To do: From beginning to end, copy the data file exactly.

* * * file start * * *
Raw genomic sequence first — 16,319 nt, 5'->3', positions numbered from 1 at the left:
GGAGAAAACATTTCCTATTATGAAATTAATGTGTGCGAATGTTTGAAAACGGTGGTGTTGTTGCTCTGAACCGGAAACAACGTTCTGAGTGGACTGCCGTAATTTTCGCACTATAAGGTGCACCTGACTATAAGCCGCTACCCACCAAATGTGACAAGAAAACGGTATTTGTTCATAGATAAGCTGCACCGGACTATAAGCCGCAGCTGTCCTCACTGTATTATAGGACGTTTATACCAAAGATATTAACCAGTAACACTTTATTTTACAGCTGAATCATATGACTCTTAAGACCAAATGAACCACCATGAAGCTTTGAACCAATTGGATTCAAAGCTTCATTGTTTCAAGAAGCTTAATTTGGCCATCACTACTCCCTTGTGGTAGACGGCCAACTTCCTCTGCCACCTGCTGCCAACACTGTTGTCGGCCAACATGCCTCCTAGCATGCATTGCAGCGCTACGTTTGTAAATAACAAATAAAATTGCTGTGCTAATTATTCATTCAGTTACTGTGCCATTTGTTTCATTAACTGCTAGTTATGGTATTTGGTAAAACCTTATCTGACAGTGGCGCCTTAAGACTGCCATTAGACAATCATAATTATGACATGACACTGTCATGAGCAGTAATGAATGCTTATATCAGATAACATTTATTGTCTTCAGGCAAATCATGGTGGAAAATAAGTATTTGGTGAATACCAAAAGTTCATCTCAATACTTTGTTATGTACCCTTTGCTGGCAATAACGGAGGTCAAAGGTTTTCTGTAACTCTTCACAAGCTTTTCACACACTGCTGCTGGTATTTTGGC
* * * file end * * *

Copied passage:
Raw genomic sequence first — 16,319 nt, 5'->3', positions numbered from 1 at the left:
GGAGAAAACATTTCCTATTATGAAATTAATGTGTGCGAATGTTTGAAAACGGTGGTGTTGTTGCTCTGAACCGGAAACAACGTTCTGAGTGGACTGCCGTAATTTTCGCACTATAAGGTGCACCTGACTATAAGCCGCTACCCACCAAATGTGACAAGAAAACGGTATTTGTTCATAGATAAGCTGCACCGGACTATAAGCCGCAGCTGTCCTCACTGTATTATAGGACGTTTATACCAAAGATATTAACCAGTAACACTTTATTTTACAGCTGAATCATATGACTCTTAAGACCAAATGAACCACCATGAAGCTTTGAACCAATTGGATTCAAAGCTTCATTGTTTCAAGAAGCTTAATTTGGCCATCACTACTCCCTTGTGGTAGACGGCCAACTTCCTCTGCCACCTGCTGCCAACACTGTTGTCGGCCAACATGCCTCCTAGCATGCATTGCAGCGCTACGTTTGTAAATAACAAATAAAATTGCTGTGCTAATTATTCATTCAGTTACTGTGCCATTTGTTTCATTAACTGCTAGTTATGGTATTTGGTAAAACCTTATCTGACAGTGGCGCCTTAAGACTGCCATTAGACAATCATAATTATGACATGACACTGTCATGAGCAGTAATGAATGCTTATATCAGATAACATTTATTGTCTTCAGGCAAATCATGGTGGAAAATAAGTATTTGGTGAATACCAAAAGTTCATCTCAATACTTTGTTATGTACCCTTTGCTGGCAATAACGGAGGTCAAAGGTTTTCTGTAACTCTTCACAAGCTTTTCACACACTGCTGCTGGTATTTTGGC